Anyone that has been to Web of Change can attest to its alchemy. It’s a rare event designed to honor the wisdom of the group rather than exalting a panel of experts. And the community never disappoints--the richness of ideas and experiences they bring to the table is both humbling and inspiring.
Phil Klein first attended Web of Change in 2006, but he was already a veteran of NTEN. He brings 17 years of nonprofit technology and communications experience to his role as network curator, and sees his job as nurturing what he describes as a collaboratorium, a space for “fierce cooperation…where the desire to grow, learn and succeed intersects with a strong trust community.”
Web of Change has never had a senior staff role to help convene and connect the community. Phil’s hire is an opportunity to do more work around the event while also helping to build the institution.
There was a clear call during the community renewal process for Web of Change to explore creating more opportunities for connection throughout the year, beyond its annual summit event. As Phil puts it, we need to make sure the ideas and inspiration “we bring down from the mountain, back from the island and into our work” are supported and shared.
The core leadership team is currently developing a business plan to expand Web of Change in three strategic ways: sharing the amazing thought leadership from this community; providing more direct support to leadership development; and unleashing the community to host distributed, "WOCx" style local events.
There is certainly a role for technology in growing Web of Change’s reach and impact, and making it accessible to groups that may not be able to attend the conference itself. As Phil notes, “in a world where we can have anytime meetings--Google hangouts that span the globe, and can be broadcast to an almost unlimited audience--we can capture so much of our experiences in so much richness and complexity and then make it available widely.”
Gatherings like the May 2 event on How Network Organizations and Free Agents are Reinvigorating the Social Change Movement, led by Jason Mogus from Communicopia, May Boeve of 350.org, and Monifa Bandele of Mom’s Rising, bring ideas and connections sown at Hollyhock to cities like New York and Vancouver so others can join the conversation.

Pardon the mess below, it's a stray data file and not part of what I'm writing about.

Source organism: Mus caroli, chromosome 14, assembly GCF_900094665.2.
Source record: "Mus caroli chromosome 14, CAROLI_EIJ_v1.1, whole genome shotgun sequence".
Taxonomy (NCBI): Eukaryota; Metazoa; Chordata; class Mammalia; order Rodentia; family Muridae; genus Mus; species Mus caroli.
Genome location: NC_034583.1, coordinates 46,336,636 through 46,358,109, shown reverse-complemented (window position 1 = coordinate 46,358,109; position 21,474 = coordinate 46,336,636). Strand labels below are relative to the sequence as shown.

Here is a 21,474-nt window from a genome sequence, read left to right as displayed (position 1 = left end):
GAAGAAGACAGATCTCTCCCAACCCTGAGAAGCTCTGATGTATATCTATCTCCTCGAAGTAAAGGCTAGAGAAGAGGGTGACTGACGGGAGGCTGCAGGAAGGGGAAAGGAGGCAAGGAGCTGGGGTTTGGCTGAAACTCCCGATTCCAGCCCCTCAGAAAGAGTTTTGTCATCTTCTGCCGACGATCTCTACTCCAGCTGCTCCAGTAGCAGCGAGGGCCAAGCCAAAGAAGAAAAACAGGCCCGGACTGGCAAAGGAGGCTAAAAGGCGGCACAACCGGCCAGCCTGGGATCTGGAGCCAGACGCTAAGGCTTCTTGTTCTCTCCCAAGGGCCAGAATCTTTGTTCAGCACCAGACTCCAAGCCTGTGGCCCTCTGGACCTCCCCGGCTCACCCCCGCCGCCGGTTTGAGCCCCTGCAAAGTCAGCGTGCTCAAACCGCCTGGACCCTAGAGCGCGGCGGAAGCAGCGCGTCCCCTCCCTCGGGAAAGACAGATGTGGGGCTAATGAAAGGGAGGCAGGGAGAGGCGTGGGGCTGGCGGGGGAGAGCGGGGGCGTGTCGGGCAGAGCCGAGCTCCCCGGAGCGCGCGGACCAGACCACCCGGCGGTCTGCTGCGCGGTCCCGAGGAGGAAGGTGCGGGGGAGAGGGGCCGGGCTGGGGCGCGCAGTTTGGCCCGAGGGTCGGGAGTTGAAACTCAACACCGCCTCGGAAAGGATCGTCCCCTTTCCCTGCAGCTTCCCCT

From Phil’s perspective, the goal is to extend the Web of Change experience, and amplify the ripple effects it’s already creating in the world: “Traditionally, an event like Web of Change is ephemeral. It occurs; it begins; it ends. There's this spike of experience that starts the day of the event and a huge down trough that happens after the event. How are we smoothing that out?”
Of course, Web of Change is not just about ideas--it’s about relationships. Phil sees the nonprofit sector as “a virtual enterprise with lots of different organizations and individuals doing work that one way or another contributes to a healthy community in a larger sense, both locally and more broadly.” Web of Change helps to build capacity in the community by connecting people around shared values, and by surfacing and sharing innovations.
When Phil attended the conference in 2006, he was struck by another attendee’s insight that we are all just “ancestors in training.” To Phil, that means recognizing our own insignificance in the grander scheme of things without discounting our ability—and responsibility—to make a meaningful contribution to the world.
That idea really rings true for Web of Change. Phil’s expertise in content curation and event management will set the stage, and the anchor and fellow teams help to create a framework
for collaboration, but the real magic comes from the attendees themselves. As Phil puts it, the event “belongs to everyone who comes and makes it. So I would invite people to make it the best week of their lives.” And, be on the look out for opportunities to connect and share before and after the event!